We do love Wells - but how can people still leave so much litter?

wells

Wonderful Wells-next-the-Sea. - Credit: DENISE BRADLEY

The family and I have just enjoyed a fantastic week in Wells-Next-The-Sea.

We ticked off every single element of the town's holiday bucket list. We ate fish and chips overlooking the harbour, did some crabbing, lost money on the machines, took a ride on the steam train to Walsingham, played on the beach, swam in the sea and went to see the seals.

It was a wonderful week and a fantastic reminder of why so many of us love Norfolk and why it's not the worst hardship going to still feel unable to confidently book a trip abroad.

It was also pleasing to see the town so busy and bustling, giving all of those who rely so heavily on tourism the chance to recoup some of the losses experienced in the past 18 months.

But there was one bit of the trip that put a small sour note on the experience and left me feeling exasperated and angry at the actions of some fellow holiday-makers and day-trippers.

Heading out for an early morning run on the Monday morning of the holiday, I was taken aback by just how much litter had been left behind from the day before.

Fish and chip boxes, drinks cans, plastic sachets, wooden knives and forks and more were absolutely everywhere. Discarded wrapping paper was blowing over the roads and the harbour front was covered in rubbish.

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We wanted to check whether this was a one-off, so my wife and I did several other early morning runs and sadly the same was true on those days too.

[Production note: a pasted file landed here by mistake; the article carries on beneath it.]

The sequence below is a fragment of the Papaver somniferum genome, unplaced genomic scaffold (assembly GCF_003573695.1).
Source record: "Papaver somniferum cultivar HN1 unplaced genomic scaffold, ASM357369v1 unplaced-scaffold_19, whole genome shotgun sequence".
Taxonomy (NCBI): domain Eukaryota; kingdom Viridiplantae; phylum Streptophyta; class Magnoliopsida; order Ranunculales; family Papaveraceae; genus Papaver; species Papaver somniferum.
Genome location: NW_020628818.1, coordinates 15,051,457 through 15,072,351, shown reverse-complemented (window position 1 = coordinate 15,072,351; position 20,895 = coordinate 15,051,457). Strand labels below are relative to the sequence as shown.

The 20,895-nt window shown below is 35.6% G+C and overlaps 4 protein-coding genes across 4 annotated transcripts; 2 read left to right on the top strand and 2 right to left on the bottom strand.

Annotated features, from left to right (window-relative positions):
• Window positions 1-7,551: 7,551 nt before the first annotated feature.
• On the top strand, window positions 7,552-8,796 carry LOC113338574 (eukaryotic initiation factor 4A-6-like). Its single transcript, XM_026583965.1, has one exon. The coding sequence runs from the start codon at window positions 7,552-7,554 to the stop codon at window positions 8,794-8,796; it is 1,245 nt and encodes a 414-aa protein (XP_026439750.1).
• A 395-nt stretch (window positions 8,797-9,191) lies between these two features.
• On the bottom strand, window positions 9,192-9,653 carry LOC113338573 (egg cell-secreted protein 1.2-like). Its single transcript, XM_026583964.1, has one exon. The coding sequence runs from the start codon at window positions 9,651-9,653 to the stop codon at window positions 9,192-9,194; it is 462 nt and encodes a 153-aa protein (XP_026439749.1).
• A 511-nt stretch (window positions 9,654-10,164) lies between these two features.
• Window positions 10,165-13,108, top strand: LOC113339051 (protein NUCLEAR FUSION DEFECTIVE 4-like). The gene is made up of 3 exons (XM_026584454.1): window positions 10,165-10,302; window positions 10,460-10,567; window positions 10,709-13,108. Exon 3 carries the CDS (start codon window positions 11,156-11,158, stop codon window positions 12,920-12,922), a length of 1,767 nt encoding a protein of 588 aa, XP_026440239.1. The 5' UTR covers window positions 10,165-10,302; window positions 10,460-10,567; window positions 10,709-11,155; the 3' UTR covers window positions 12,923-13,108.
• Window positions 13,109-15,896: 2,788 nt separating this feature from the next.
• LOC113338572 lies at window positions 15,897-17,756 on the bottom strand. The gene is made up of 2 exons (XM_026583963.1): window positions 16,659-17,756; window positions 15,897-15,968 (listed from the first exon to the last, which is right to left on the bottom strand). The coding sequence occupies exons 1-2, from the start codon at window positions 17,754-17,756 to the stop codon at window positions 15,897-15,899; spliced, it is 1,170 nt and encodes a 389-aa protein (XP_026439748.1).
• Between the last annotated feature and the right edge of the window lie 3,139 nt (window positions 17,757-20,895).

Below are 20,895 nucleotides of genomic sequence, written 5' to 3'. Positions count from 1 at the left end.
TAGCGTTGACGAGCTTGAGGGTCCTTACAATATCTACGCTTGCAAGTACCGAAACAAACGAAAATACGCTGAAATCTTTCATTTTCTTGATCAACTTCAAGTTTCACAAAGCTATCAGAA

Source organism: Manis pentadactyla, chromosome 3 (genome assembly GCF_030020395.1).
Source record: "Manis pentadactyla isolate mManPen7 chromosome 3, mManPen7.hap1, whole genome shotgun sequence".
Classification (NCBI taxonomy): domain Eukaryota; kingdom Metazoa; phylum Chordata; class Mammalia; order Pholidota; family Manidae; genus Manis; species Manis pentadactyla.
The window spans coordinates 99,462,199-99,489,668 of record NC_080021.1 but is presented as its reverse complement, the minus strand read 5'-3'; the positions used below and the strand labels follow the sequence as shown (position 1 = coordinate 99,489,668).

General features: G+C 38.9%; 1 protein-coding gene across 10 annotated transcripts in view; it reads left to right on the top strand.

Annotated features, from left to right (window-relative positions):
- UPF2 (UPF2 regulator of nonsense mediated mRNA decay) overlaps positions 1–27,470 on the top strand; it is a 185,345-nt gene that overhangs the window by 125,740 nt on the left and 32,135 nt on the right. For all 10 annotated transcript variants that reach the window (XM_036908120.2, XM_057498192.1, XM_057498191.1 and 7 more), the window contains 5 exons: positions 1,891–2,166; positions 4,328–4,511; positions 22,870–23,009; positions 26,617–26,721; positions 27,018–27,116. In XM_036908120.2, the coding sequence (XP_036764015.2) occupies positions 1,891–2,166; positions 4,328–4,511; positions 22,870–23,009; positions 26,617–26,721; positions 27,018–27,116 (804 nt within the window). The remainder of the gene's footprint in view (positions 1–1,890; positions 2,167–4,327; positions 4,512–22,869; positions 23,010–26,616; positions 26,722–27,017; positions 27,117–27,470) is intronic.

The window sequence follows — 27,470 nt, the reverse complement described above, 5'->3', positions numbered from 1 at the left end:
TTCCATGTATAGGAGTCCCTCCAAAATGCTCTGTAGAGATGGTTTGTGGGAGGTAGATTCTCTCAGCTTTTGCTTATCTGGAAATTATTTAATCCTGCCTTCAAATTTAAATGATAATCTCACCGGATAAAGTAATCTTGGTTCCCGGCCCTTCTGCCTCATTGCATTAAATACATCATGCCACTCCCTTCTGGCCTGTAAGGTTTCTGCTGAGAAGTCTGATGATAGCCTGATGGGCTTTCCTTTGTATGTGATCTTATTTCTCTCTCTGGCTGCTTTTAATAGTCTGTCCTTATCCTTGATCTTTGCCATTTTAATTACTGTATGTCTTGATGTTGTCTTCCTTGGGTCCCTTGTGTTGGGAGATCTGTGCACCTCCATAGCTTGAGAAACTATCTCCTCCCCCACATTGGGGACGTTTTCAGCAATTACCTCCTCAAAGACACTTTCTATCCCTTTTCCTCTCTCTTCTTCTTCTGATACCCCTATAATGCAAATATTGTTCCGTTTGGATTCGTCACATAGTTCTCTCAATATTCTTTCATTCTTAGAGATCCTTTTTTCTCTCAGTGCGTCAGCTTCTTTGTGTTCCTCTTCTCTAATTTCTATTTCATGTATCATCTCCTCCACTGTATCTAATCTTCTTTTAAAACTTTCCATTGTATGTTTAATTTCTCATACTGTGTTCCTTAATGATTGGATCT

here is a series of eco-friendly events taking place in Norwich over the next two weeks. Picture: Ni

Discarded litter is a problem in otherwise glorious Wells next the Sea - Credit: Nick Butcher

We even spoke to the owner of our lovely little cottage about it and he confirmed it was a problem and that he would often find dumped crabbing nets, buckets and more when on his own early morning walks around the town.

Granted, the rubbish was quickly cleared away by the very efficient waste contractors who were up almost as early as I was for those morning runs. Fortunately, this means that most visitors to the town would be none the wiser about the problem.

However, the littering concerns me for more reasons than just a fear of the impact it could have on the reputation of the town.

While most of it would have been cleaned up before doing any potential damage, I couldn't help but wonder how much of the litter, much of it plastic, had already blown into the sea, potentially affecting whatever sea life was in the harbour waters at that time.

And then there are the longer term implications.

I'm stunned that in this day and age a seemingly large number of people appear to remain unbothered about the potential implications littering can have on the local natural environment and the planet as a whole.

They are either too ignorant to know about the problems their laziness can cause, or know but can't be bothered to do something about it. 

Perhaps their defence would be that the bins were already over-flowing (I certainly didn't notice that), but even so, how hard is it to simply pick up your own rubbish, put it in the boot and dispose of it when you get home?

In recent weeks, we've seen examples all over the world of the potentially devastating damage climate change and environmental damage is having on our planet and its impact on our day to day lives. Surely only the stubborn few remain convinced that it is all in fact some big conspiracy theory?

We've seen floods, we've seen fires and after all of these the message is crystal clear - only we as humans can act to stop these major disaster from happening. Each and every one of us has a part to play in protecting our environment and the surroundings around us. That can start with the simple act of picking up your rubbish - but certainly shouldn't stop there.

However, I worry that if we cant even be bothered to simply clear up after we've enjoyed a lovely meal, what hope have we got when it comes to those other actions that are so vital to protecting this planet?  


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